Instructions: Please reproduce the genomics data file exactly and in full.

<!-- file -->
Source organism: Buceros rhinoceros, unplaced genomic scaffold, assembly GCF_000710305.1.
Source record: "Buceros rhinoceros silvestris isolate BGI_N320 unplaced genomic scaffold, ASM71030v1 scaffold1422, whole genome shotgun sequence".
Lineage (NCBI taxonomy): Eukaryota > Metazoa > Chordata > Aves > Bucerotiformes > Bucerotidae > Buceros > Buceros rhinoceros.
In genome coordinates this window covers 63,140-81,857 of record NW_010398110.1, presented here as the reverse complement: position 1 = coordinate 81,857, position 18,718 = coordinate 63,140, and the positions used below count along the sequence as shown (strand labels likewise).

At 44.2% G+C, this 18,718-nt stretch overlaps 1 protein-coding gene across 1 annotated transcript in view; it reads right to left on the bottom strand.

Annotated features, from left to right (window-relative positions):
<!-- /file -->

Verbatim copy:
Source organism: Buceros rhinoceros, unplaced genomic scaffold, assembly GCF_000710305.1.
Source record: "Buceros rhinoceros silvestris isolate BGI_N320 unplaced genomic scaffold, ASM71030v1 scaffold1422, whole genome shotgun sequence".
Lineage (NCBI taxonomy): Eukaryota > Metazoa > Chordata > Aves > Bucerotiformes > Bucerotidae > Buceros > Buceros rhinoceros.
In genome coordinates this window covers 63,140-81,857 of record NW_010398110.1, presented here as the reverse complement: position 1 = coordinate 81,857, position 18,718 = coordinate 63,140, and the positions used below count along the sequence as shown (strand labels likewise).

At 44.2% G+C, this 18,718-nt stretch overlaps 1 protein-coding gene across 1 annotated transcript in view; it reads right to left on the bottom strand.

Annotated features, from left to right (window-relative positions):